Let us, then, resolutely and conscientiously set ourselves to the work before us. Let us depend upon our own exertions rather than upon the prospects of external aid. You or I may hold views for or against Congressional aid, as regards the easement of the present monetary stringency. Still let us not be led away by any hopes of relief which may or may not accrue from a more favorable general financial or business status. Rather let us at once initiate a strictly economical movement in every branch of the government. Let us, in these hard times, act upon the “pay as you go” principle. By so acting we will not only the more effectually help ourselves in our present strait, but the more palpably demonstrate to others our appreciation of and ability to cope with the situation.
The following statement, exhibiting the bonded and floating debt of the city from April, 1869, to April, 1873, will show by how much, within a brief period of four years, we have been increasing our debt:
On April 1, 1869, the bonded debt of the city was $7,882,500; the floating debts, $306,871.50&,dash;a total of $8,189,371.50. The resources for the two years to April 1, 1871, were $6,978,866.31.
On April 1, 1871, the bonded debt was nominally $14,103,000, but in fact, $13,544,000. Bonds to the amount of $559,000 had been bought in for, and held by, the city, the city being its own creditor to that amount. The floating debt at that date was $314,421.45. Thus the total bonded and floating debt on April 1, 1871, was $13,858,421.45—being $5,669,049.95 more than on April 1, 1869.
On April 1, 1873, the bonded debt was $13,544,000, being the same as that of April 1, 1871 (the bonds in the sinking fund having been burned and canceled). The floating debt was $1,849,332.04—a total of $15,393,332.04, or and increase of $544,910.59. In addition, $2,096,612.43, repaid by the State to the city on account of the canal improvement, was received up to April 1, 1873—making a total of $3,631,523.02 of resources over and above the receipts from taxes and miscellaneous sources.
It will be seen by this that in four years, during which our population increased from probably 265,000 to 350,000, or 32 per cent., the indebtedness of the city (bonded and floating) had increased from $8,189,371.50 to $15,393,332.04, or 88 per cent. In addition an amount of over $2,000,000 of assets (being the money received from the State) had been added to the current receipts.
During the last municipal administration the attention of our community has, to a great extent, been diverted from all questions referring to an economical management of the city finances, or even to the protection of life and property, by efforts as fruitless as they were frantic, to enforce certain ordinances in regard to the observation of the first day of the week. It is a well-known fact that those ordinances, how much soever they may have been in consonance with the public opinion of a comparatively small and homogeneous population at the time of their enactment, have ceased to be so, since Chicago has, by the harmonious co-operation of citizens belonging to different nationalities, grown from a village to the rank of one of the greatest cities of the world. For a series of years it has been the practice of our municipal administration to treat these ordinances as “obsolete,” and to refrain from enforcing them. It is not intended to denounce that practice, but merely to state that within the last year it has become distasteful to a large portion of the community. In our late election the issue has been fairly and squarely made whether the existing ordinances shall be retained and enforced, or, upon the other hand, either repealed or so modified as to be in consonance with the present state of public opinion in our community. A majority of our people, so overwhelming that it would be preposterous to designate their decision as a snap judgment, or to cavil at its meaning, has decided the question in favor of the latter alternative. It behooves all good citizens who believe in the principle of our republican form of government to accept that popular decision, to which, following the advice of my predecessor in office, they have appealed. There is no reason to fear that those who conscientiously believe the existing ordinances upon the subject to be dictated by a spirit of religious intolerance incompatible with the spirit of our age, will, on their own part, defy the spirit of mutual toleration. If the Common Council, in its wisdom, and having undoubtedly full power upon the subject, should determine either to repeal or modify the Sunday prohibitions and Sunday clauses in the license law, or to fully secure the religious exercises of a portion of our citizens from all disturbance, without interfering with the harmless enjoyments of other citizens, it will do no more than its duty toward the majority of the people of this city.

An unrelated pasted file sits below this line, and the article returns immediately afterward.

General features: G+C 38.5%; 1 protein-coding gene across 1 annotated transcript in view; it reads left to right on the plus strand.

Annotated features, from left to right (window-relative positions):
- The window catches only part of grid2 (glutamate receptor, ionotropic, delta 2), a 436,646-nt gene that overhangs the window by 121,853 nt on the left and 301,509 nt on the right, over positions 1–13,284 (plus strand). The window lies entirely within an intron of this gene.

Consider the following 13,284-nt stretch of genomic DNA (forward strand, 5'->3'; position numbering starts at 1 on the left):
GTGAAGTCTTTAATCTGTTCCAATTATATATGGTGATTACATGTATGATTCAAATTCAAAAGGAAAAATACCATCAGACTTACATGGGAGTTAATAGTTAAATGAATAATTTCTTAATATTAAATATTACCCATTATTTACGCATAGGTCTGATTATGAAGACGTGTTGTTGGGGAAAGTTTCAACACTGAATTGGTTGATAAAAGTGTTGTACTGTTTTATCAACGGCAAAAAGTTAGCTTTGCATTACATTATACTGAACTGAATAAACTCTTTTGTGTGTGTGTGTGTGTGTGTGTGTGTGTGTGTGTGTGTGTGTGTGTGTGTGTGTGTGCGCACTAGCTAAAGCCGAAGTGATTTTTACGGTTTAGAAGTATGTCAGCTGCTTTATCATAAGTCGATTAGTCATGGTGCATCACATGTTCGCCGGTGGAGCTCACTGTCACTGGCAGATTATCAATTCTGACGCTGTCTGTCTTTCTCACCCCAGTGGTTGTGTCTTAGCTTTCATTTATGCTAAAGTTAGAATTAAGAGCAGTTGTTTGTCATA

The administration of the public schools, police, fire, water, sewerage, and public grounds, departments of the city will call for careful and prudent legislation.
Our public schools should be made the means of imparting knowledge of the most useful character. Those acquirements essential to ordinary business avocations should have precedence. It is sufficient to expect the city to furnish the rising generation with such instruction as will provide the basis rather than the superstructure of a thorough education. The total amount to the credit of the school fund, with the school agent, is $15,186.67.